I used to have a love-hate relationship with the New Year’s holiday. I loved a champagne toast and kissing my honey at midnight as much as the next gal. And there was something magical about the idea of new beginnings and starting a new chapter. January always filled me with feelings of hibernation and introspection – the need to go within and take stock of the year that passed, identifying what worked and what didn’t, what I wanted to bring into my life, and what I wanted to let go of.

But things inevitably went left every time I set my New Year’s resolutions, which usually entailed a vow that “this was the year I would lose 20 pounds by February exercising at the gym every morning before work and meditating 30 minutes a day (or some variation thereof). February always came and went with my resolutions abandoned, and my weight up five pounds in some sort of subconscious act of defiance.

So, what’s wrong with setting a resolution? Isn’t self-improvement a good thing? Absolutely. It’s great to have goals and want to better yourself. I truly believe we’re here to grow our souls and become the best version of ourselves physically, emotionally, and spiritually. It’s the way we go about it that can be problematic.

Why Do We Fail to Keep New Year’s Resolutions?

There are many reasons why we struggle to keep New Year’s resolutions:

  1. They Are Inherently Negative. On its face, a resolution seems like a great thing to do – you’re resolving a problem. But that’s just it – you’re usually identifying yourself as the problem. There’s something “wrong” with you that you need to fix. Underneath many resolutions is the belief that “I’m not good enough or lovable the way that I am.”
  2. They Are Often Unrealistic. We often set too many resolutions at once or ones that are too unrealistic. For example, paying off all your debt, losing 40 pounds, and landing a new job are all significant undertakings, and resolving to achieve any or all of these in one year can place you under a lot of pressure and make you either give up altogether or feel like a failure if you don’t achieve them.
  3. They Focus on an External Outcome Rather Than an Internal Feeling. Resolutions often set us up for “destination addiction” by creating an external solution to an internal problem. We often think “when I have the perfect” body, job, relationship, etc. I will be happy and life will be amazing. We chase the external (e.g., losing 20 pounds) instead of the feeling that we’re really seeking (e.g., peace, balance, or happiness).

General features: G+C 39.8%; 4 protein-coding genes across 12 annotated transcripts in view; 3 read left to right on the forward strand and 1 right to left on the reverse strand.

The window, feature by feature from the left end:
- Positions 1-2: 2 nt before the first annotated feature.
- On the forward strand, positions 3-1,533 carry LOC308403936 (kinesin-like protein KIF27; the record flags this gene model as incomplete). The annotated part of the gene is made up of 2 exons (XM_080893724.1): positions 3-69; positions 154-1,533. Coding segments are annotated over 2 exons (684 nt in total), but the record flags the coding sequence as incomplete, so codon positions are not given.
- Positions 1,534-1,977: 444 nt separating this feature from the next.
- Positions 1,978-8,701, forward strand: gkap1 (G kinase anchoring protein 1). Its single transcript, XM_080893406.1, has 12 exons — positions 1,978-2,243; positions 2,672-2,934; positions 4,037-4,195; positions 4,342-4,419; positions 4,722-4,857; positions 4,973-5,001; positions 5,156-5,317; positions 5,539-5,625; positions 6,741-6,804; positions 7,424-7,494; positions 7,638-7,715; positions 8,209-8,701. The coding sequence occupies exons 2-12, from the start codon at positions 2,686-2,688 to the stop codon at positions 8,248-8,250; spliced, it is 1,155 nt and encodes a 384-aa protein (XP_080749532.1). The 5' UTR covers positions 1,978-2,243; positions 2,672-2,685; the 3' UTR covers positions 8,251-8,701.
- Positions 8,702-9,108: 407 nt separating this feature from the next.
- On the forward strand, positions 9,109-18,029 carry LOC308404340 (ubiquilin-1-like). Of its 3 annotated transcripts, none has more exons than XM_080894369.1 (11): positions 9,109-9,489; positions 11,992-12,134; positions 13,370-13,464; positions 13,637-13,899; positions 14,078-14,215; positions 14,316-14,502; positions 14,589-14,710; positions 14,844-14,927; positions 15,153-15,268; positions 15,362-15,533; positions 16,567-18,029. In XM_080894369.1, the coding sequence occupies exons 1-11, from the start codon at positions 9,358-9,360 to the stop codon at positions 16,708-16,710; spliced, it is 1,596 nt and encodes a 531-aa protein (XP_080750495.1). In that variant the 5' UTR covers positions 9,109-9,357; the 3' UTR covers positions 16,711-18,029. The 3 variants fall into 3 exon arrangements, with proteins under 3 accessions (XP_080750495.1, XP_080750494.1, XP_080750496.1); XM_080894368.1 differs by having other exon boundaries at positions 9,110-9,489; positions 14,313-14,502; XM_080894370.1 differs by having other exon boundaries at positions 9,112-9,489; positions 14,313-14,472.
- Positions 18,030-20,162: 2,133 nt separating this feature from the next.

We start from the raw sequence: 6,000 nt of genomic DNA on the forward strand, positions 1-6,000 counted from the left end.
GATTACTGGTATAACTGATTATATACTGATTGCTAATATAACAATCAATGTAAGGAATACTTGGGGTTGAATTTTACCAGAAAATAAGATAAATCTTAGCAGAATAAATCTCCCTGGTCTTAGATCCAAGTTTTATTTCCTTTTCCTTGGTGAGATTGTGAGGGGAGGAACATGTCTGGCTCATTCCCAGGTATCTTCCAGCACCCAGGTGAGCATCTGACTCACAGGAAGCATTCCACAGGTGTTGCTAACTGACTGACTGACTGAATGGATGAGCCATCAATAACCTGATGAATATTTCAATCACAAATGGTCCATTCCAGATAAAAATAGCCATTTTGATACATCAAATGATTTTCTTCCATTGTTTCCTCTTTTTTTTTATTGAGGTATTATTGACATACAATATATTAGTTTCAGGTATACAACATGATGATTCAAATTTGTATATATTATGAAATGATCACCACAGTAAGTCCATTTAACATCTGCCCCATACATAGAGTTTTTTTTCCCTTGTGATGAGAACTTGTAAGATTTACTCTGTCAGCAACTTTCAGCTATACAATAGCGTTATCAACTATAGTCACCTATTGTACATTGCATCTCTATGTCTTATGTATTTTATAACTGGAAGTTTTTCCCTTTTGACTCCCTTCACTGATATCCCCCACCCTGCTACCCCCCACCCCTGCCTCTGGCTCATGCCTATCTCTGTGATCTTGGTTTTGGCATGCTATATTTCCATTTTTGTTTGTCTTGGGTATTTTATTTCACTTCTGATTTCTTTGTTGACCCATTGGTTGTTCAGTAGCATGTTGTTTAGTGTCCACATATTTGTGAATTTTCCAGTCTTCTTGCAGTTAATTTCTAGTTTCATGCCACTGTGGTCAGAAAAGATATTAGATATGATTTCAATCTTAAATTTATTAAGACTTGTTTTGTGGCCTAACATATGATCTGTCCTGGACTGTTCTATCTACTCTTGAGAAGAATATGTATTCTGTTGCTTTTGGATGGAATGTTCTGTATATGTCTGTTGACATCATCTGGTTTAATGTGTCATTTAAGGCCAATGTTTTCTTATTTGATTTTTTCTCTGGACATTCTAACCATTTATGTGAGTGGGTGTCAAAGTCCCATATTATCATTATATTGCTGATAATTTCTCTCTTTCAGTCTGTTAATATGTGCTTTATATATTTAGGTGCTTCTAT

Set an Intention Instead of a Resolution

So, what’s the difference between a resolution and an intention? At first glance, it may seem like a distinction without a difference, but they represent two different approaches. A resolution is a definitive course of action that is rooted in the future. We resolve to “lose 20 pounds by February.” It’s absolute – you either succeed or fail.  An intention is an objective that is rooted in the present and does not limit you to a single outcome. And because of this, you can’t fail. If we think about a resolution as representing the mind, then an intention represents the spirit. It reflects your values and purpose and is based on the idea that you are already “enough.”

For example, instead of making a resolution to “lose 20 pounds,” you may instead set an intention to be kind to yourself. Then you naturally start to make choices that support that intention, such as eating healthy foods and moving your body in ways that you enjoy. Weight loss becomes secondary, and happens naturally, because you aren’t telling yourself that there is something wrong with you that can only be fixed by fitting into your skinny jeans. You are no longer attached to the outcome.

How to Set an Intention

Intentions don’t need to be set at the beginning of the year. You can set them and change them anytime – daily, weekly, monthly. Here’s how:


  1. Get Quiet. Put your phone down, turn off your computer, and find a few minutes to unplug. Go for a walk. Lounge in your favorite chair. Take a relaxing bath. Our lives are so busy and filled with so many distractions that we often lose touch with how we think and feel.
  2. Ask Yourself Questions. What do you want to feel? What do you want to experience? What steps can you take to support your intention? What do you need to feel or experience to know that you achieved what you want? For example, if you want to lose 20 pounds ask yourself why? What do you think that you will feel by doing so?
  3. Write it Down. Once you get clear on what your intention is, write it down. There is something powerful about putting pen to paper and it helps you to focus and be clear about your intentions. Put the paper in a sacred place or somewhere that you can see it, like on your bathroom mirror.
  4. Use Visualization. Once you’re clear about your intention, take a few minutes every day to visualize it. If your intention is to practice self-care, what does that look like? What does it feel like in your body? By doing this every day, you are consistently aligning your energy with your intention and drawing it to you.
  5. Practice Gratitude. Gratitude is one of my favorite practices because you get such a big return on a little investment. Each day, try and shift your thoughts and find things that you are grateful for – even if they are small. It may seemed forced at first, but if you stick with it, over time it really shifts your perspective.